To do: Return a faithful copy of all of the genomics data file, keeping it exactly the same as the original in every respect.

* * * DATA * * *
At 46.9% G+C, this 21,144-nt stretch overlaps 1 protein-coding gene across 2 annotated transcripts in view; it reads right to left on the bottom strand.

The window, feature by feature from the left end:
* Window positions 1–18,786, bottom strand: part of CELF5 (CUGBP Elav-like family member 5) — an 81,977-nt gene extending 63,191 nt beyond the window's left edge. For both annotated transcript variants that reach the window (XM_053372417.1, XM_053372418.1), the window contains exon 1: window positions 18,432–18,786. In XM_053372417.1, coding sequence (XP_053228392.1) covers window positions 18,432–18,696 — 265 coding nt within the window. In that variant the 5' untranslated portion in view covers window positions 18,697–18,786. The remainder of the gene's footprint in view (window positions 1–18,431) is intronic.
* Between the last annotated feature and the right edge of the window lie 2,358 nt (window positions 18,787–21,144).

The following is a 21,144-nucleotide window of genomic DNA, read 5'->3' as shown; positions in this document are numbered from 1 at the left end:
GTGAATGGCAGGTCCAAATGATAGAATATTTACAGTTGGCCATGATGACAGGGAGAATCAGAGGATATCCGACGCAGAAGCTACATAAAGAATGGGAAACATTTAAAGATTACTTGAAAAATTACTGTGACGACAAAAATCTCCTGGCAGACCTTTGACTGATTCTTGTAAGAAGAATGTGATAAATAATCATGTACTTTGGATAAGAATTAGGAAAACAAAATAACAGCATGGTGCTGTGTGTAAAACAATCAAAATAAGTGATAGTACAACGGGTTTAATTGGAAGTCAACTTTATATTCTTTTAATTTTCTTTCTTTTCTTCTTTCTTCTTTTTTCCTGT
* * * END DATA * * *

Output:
At 46.9% G+C, this 21,144-nt stretch overlaps 1 protein-coding gene across 2 annotated transcripts in view; it reads right to left on the bottom strand.

The window, feature by feature from the left end:
* Window positions 1–18,786, bottom strand: part of CELF5 (CUGBP Elav-like family member 5) — an 81,977-nt gene extending 63,191 nt beyond the window's left edge. For both annotated transcript variants that reach the window (XM_053372417.1, XM_053372418.1), the window contains exon 1: window positions 18,432–18,786. In XM_053372417.1, coding sequence (XP_053228392.1) covers window positions 18,432–18,696 — 265 coding nt within the window. In that variant the 5' untranslated portion in view covers window positions 18,697–18,786. The remainder of the gene's footprint in view (window positions 1–18,431) is intronic.
* Between the last annotated feature and the right edge of the window lie 2,358 nt (window positions 18,787–21,144).

The following is a 21,144-nucleotide window of genomic DNA, read 5'->3' as shown; positions in this document are numbered from 1 at the left end:
GTGAATGGCAGGTCCAAATGATAGAATATTTACAGTTGGCCATGATGACAGGGAGAATCAGAGGATATCCGACGCAGAAGCTACATAAAGAATGGGAAACATTTAAAGATTACTTGAAAAATTACTGTGACGACAAAAATCTCCTGGCAGACCTTTGACTGATTCTTGTAAGAAGAATGTGATAAATAATCATGTACTTTGGATAAGAATTAGGAAAACAAAATAACAGCATGGTGCTGTGTGTAAAACAATCAAAATAAGTGATAGTACAACGGGTTTAATTGGAAGTCAACTTTATATTCTTTTAATTTTCTTTCTTTTCTTCTTTCTTCTTTTTTCCTGT